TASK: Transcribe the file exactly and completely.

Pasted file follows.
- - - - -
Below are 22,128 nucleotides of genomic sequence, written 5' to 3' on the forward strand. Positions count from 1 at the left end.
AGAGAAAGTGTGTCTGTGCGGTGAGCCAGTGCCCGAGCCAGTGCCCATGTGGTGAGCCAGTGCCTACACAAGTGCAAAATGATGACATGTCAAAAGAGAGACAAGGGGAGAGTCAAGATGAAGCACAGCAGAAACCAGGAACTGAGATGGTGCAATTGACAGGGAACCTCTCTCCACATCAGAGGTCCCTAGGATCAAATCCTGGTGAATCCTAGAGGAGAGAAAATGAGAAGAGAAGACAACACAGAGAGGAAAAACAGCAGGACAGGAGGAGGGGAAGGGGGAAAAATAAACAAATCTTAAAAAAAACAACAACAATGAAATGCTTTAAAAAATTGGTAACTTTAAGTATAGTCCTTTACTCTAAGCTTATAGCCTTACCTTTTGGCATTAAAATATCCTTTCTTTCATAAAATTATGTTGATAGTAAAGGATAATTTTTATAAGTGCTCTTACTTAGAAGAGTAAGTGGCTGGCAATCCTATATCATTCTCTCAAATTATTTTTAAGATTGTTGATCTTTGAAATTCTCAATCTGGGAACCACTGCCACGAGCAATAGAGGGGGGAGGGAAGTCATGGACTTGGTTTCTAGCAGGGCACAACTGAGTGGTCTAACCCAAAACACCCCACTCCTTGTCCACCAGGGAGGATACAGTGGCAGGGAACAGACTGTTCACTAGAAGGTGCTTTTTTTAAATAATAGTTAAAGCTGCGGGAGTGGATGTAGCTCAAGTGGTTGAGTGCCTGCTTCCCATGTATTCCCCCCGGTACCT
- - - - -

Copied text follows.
Below are 22,128 nucleotides of genomic sequence, written 5' to 3' on the forward strand. Positions count from 1 at the left end.
AGAGAAAGTGTGTCTGTGCGGTGAGCCAGTGCCCGAGCCAGTGCCCATGTGGTGAGCCAGTGCCTACACAAGTGCAAAATGATGACATGTCAAAAGAGAGACAAGGGGAGAGTCAAGATGAAGCACAGCAGAAACCAGGAACTGAGATGGTGCAATTGACAGGGAACCTCTCTCCACATCAGAGGTCCCTAGGATCAAATCCTGGTGAATCCTAGAGGAGAGAAAATGAGAAGAGAAGACAACACAGAGAGGAAAAACAGCAGGACAGGAGGAGGGGAAGGGGGAAAAATAAACAAATCTTAAAAAAAACAACAACAATGAAATGCTTTAAAAAATTGGTAACTTTAAGTATAGTCCTTTACTCTAAGCTTATAGCCTTACCTTTTGGCATTAAAATATCCTTTCTTTCATAAAATTATGTTGATAGTAAAGGATAATTTTTATAAGTGCTCTTACTTAGAAGAGTAAGTGGCTGGCAATCCTATATCATTCTCTCAAATTATTTTTAAGATTGTTGATCTTTGAAATTCTCAATCTGGGAACCACTGCCACGAGCAATAGAGGGGGGAGGGAAGTCATGGACTTGGTTTCTAGCAGGGCACAACTGAGTGGTCTAACCCAAAACACCCCACTCCTTGTCCACCAGGGAGGATACAGTGGCAGGGAACAGACTGTTCACTAGAAGGTGCTTTTTTTAAATAATAGTTAAAGCTGCGGGAGTGGATGTAGCTCAAGTGGTTGAGTGCCTGCTTCCCATGTATTCCCCCCGGTACCT